Short Field Landings: Manage Your Energy

Accident records show that airports with short runways — less than 2500 feet — can present some real challenges to pilots of high-performance aircraft. The biggest challenge is to make sure you have your plane set up properly on final, so that you have the right energy levels to safely fly the plane and, more importantly, to land it.

THE SETUP — Our pilot is coming back from dinner, with a full load of passengers in his Saratoga. They had feasted and were feeling a nice digestive buzz as he entered the pattern at his home airport, which featured a runway of little more than 2397 feet in length. Our pilot flew his standard pattern, but for some reason on final, he was coming in a little hotter than normal…

Rather than going around, our pilot elected to continue with the approach. The Saratoga touched down, and seeing the end of the runway approaching, our pilot quickly reduced power and got on the brakes … a little too hard. His right main locked up from the pressure and started to howl as it skidded down the runway towards the end. (By the way, sliding friction is less than standing friction — a skidding tire presents less drag than one that is under heavy braking, but still rolling.)

(A skidding tire also gets hot in a hurry.) The left main also locked up and skidded for only a few hundred feet on the asphalt, before the tire, the casing, and finally the tube was worn through. The left main blew. Fortunately for our pilot, the plane was slowed down enough that this became an inconvenience rather than an instant ground loop.

If our pilot had come in even hotter, more of the runway would have passed underneath him before he touched down. The urge to press on the brakes would have been there as well, only this time, the tire would have blown with even more energy still in the airframe. The results of this excess energy are devastating: the aircraft has a high probability of losing control, exiting the runway and entering a damaging ground loop. Damage from such an excursion will produce several months of downtime on the plane for repairs and possibly a lawsuit from one of the passengers … and that’s if it misses any other aircraft that might be parked near the runway or taxiing to the runway.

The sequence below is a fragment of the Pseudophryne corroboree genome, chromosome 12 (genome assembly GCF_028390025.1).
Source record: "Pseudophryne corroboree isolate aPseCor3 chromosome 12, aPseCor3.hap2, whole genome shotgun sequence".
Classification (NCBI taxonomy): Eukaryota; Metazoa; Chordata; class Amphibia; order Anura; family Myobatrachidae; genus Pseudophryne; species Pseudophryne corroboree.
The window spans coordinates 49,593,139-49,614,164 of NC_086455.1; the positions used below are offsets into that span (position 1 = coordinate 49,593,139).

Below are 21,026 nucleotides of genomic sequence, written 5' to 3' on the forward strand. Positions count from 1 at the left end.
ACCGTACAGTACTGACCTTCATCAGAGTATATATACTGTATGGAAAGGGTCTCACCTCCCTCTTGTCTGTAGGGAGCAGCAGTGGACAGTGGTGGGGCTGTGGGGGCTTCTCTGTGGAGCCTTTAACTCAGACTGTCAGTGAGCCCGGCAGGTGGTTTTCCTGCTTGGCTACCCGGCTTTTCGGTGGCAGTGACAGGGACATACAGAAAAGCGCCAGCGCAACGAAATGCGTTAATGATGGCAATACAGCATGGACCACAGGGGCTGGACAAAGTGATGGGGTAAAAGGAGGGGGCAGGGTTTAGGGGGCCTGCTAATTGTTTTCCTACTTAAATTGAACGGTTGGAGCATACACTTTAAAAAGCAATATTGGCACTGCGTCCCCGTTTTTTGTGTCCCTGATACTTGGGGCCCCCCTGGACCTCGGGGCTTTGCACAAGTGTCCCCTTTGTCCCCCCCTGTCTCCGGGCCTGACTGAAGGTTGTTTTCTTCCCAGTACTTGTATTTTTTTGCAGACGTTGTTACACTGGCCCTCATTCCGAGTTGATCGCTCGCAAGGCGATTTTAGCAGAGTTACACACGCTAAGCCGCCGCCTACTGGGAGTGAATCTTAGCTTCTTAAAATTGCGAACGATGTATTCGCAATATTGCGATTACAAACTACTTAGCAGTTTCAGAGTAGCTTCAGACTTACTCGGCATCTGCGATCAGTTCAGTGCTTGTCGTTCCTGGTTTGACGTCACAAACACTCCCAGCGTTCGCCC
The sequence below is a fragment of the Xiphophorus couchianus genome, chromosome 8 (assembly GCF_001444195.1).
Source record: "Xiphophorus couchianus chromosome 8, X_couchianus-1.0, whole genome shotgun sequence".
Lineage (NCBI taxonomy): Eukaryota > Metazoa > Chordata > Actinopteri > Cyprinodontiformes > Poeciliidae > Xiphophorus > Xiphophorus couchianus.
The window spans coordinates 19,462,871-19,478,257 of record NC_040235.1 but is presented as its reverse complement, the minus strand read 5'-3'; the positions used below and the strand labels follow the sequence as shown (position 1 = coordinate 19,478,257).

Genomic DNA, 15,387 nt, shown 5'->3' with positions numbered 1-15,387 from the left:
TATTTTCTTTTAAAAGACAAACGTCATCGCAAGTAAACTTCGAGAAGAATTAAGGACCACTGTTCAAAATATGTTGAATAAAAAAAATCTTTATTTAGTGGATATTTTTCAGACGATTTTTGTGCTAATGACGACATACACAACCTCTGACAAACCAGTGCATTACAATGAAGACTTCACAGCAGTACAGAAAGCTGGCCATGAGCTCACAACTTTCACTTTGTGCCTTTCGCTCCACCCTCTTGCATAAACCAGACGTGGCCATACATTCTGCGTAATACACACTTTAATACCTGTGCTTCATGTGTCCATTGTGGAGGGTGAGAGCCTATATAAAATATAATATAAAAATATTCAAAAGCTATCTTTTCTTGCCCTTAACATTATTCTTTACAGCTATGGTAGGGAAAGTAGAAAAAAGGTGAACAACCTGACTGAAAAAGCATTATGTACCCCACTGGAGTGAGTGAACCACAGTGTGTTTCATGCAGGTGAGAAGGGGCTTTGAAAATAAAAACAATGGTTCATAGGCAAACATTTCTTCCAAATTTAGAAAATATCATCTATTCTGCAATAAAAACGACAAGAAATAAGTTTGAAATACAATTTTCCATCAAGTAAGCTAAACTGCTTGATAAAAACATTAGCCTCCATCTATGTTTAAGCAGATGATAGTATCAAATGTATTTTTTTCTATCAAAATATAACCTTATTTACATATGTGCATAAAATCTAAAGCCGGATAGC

• Know your approach speeds, and STICK TO THEM.
  • Remember that a shorter field means you have a smaller margin for error on the approach — and there will be less room to correct errors on the ground.
  • If presented with excess energy, make the best of a bad situation: ADD POWER AND GO AROUND. Your passengers probably won’t thank you … but then, they’ll probably also be willing to fly with you again.

When going around, it is easy to get distracted and make a configuration or control error. Get back into your routine. If necessary, depart the area and follow your departure checklist. When you return, flip back to an appropriate pre-landing checklist and start reading from the top. You must make certain that you have the aircraft configured correctly for the landing as you enter the pattern again. The last thing you want to do is to try to slow down and land without extending your landing gear or flaps. Run through your checklist again, just to make sure you have everything in the right position. Then manage the energy as you descend and land to hit the threshold at the right speed.

BOTTOM LINE: Keeping your plane under control and your tires inflated isn’t rocket science. Don’t let your pride get in the way of a go-around — the dent in your pride is far less expensive — in many ways — than the dents suffered by your airplane or passengers. Take a moment and review your landing practices today. If you find yourself crossing the threshold of your 4000-foot runway at higher speeds than you should, revise your behaviors now. Otherwise, they may come back to haunt you when you have to land on a shorter, less familiar strip … in the middle of summer.